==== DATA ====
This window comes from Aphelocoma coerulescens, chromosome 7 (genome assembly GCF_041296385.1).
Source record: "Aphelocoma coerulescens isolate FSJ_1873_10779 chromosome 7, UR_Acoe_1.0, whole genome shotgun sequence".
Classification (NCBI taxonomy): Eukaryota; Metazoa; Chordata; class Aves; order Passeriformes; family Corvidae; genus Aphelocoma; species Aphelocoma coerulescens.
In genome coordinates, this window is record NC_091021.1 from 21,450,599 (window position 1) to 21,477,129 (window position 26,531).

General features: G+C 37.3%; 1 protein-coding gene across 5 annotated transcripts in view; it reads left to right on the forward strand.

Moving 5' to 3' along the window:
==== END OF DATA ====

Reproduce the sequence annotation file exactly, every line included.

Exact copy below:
This window comes from Aphelocoma coerulescens, chromosome 7 (genome assembly GCF_041296385.1).
Source record: "Aphelocoma coerulescens isolate FSJ_1873_10779 chromosome 7, UR_Acoe_1.0, whole genome shotgun sequence".
Classification (NCBI taxonomy): Eukaryota; Metazoa; Chordata; class Aves; order Passeriformes; family Corvidae; genus Aphelocoma; species Aphelocoma coerulescens.
In genome coordinates, this window is record NC_091021.1 from 21,450,599 (window position 1) to 21,477,129 (window position 26,531).

General features: G+C 37.3%; 1 protein-coding gene across 5 annotated transcripts in view; it reads left to right on the forward strand.

Moving 5' to 3' along the window: